Before any leasing, APD issuance or actual oil and gas production can occur on public land, the BLM must have a land use plan that allows for that use in that area.  All 261 million acres of BLM lands are covered by one of 162 Resource Management Plans.  Beginning in 2001, with the direction and support of Congress, the BLM initiated the largest effort in its history to revise or amend all 162 of its Resource Management Plans.  To date, the BLM has completed 33 amendments or revisions, with another 60 currently in various stages of completion.  Twenty-five (25) of these plans have a significant oil and gas component.

The BLM uses a community-based and highly collaborative approach to planning that complies with the FLPMA, the National Environmental Policy Act (NEPA), and the President’s requirements for cooperating agency status for state and local governments.  This includes collaboration with specific working groups that focus on resource management plan development.  The collaborative process is one in which interested parties, often with widely varied interests, work together to seek solutions with broad support for managing public lands, including issues related to the development of natural gas resources on BLM-managed lands.  Resource Advisory Councils (RACs) or their functional equivalents are integral to public involvement and collaboration.  The BLM recently revised its planning regulations to require the involvement of state, local and tribal governments as cooperating agencies in the development of its land use plans.  Normally, BLM serves as the lead agency, though in some cases, other governmental entities serve with the BLM as joint leads.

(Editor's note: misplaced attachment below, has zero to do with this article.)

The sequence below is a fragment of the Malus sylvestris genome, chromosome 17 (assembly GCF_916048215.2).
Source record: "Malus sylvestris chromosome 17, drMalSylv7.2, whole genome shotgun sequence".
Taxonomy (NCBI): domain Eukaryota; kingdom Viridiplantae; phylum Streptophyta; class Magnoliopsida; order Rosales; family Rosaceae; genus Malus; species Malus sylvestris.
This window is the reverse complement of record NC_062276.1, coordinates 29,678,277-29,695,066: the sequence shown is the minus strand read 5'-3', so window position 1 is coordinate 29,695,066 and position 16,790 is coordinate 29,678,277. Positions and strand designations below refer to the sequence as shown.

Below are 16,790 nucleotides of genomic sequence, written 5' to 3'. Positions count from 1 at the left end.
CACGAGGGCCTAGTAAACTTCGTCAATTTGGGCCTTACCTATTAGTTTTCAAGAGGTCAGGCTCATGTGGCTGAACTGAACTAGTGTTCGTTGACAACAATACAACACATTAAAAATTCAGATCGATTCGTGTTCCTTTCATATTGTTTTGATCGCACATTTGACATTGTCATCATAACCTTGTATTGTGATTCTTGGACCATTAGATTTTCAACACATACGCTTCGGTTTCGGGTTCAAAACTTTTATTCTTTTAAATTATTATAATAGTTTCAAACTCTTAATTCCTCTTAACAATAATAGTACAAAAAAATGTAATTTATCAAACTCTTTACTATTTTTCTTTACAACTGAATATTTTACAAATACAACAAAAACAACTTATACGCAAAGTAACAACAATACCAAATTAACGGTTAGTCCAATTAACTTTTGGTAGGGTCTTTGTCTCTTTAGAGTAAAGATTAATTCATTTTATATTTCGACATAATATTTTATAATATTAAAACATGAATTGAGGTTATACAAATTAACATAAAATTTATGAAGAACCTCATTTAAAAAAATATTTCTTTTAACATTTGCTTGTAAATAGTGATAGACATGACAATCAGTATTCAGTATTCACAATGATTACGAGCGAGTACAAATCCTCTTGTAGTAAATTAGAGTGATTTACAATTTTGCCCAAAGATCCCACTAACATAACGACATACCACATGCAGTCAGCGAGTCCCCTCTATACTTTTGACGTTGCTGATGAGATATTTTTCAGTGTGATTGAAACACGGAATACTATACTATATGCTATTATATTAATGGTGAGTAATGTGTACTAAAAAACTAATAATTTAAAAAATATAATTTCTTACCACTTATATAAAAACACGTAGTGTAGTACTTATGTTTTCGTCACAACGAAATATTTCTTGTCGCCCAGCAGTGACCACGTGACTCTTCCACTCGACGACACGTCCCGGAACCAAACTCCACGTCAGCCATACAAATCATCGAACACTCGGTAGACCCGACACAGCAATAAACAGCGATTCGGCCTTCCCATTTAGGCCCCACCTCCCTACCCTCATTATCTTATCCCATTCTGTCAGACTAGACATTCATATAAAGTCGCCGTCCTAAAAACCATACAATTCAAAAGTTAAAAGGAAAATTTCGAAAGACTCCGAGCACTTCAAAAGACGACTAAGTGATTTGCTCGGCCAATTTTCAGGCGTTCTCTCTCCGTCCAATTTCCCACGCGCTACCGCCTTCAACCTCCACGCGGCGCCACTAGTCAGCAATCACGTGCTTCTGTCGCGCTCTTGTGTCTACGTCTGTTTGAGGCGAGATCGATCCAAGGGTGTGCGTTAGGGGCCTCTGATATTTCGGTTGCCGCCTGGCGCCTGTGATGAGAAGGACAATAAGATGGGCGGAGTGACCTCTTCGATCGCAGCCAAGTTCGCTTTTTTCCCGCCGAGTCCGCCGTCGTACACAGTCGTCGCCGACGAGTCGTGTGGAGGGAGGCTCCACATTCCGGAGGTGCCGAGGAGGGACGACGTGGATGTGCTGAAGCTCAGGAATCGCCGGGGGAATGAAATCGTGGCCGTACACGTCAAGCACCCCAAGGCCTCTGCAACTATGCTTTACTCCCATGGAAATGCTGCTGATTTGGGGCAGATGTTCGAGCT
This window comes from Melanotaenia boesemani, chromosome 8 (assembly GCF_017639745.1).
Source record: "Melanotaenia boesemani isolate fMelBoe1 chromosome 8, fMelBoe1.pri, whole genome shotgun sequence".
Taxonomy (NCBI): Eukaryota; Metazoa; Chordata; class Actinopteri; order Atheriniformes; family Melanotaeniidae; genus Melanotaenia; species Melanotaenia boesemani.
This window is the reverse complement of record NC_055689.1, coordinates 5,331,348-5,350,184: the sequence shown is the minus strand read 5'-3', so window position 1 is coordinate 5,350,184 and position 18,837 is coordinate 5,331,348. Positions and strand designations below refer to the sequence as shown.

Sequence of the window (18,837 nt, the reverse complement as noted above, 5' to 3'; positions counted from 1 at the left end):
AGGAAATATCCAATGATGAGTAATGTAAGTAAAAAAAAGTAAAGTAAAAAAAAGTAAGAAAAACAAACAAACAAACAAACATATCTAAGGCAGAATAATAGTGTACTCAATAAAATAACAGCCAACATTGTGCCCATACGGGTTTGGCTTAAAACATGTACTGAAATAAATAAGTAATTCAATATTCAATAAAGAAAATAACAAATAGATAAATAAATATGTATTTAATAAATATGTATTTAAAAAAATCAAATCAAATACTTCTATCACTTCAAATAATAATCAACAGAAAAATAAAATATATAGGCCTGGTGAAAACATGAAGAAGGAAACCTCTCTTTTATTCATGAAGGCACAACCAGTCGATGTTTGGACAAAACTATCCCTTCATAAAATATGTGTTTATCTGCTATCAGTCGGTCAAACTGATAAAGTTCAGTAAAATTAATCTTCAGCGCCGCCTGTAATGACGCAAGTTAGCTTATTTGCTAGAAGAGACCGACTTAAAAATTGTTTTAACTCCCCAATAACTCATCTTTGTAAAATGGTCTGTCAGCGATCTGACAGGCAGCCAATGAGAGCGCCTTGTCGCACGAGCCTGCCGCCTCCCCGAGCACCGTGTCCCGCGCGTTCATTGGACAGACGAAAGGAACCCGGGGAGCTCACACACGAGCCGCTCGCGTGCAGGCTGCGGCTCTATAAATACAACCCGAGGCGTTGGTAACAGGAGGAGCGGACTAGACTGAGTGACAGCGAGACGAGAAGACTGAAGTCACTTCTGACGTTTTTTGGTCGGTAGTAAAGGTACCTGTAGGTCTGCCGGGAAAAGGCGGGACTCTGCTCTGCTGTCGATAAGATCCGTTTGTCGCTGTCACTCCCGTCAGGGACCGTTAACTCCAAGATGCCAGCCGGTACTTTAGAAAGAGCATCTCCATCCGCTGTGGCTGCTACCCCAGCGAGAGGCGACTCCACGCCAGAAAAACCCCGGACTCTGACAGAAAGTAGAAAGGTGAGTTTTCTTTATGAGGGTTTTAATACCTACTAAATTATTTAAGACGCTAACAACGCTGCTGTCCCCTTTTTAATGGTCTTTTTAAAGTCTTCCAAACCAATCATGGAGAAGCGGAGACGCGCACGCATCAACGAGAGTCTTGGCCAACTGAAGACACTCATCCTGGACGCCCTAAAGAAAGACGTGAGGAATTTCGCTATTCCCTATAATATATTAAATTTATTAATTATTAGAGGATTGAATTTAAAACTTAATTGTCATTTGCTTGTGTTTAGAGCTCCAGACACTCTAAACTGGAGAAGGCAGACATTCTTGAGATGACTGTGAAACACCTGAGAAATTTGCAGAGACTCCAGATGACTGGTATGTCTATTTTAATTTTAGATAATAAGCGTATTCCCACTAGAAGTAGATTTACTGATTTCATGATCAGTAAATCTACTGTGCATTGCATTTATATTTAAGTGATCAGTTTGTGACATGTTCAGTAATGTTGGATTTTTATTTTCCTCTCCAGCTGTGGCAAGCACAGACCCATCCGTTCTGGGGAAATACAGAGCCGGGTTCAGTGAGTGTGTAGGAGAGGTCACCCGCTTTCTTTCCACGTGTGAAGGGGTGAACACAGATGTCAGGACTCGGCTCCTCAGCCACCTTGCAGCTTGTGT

Processing of Applications for Permits to Drill (APDS)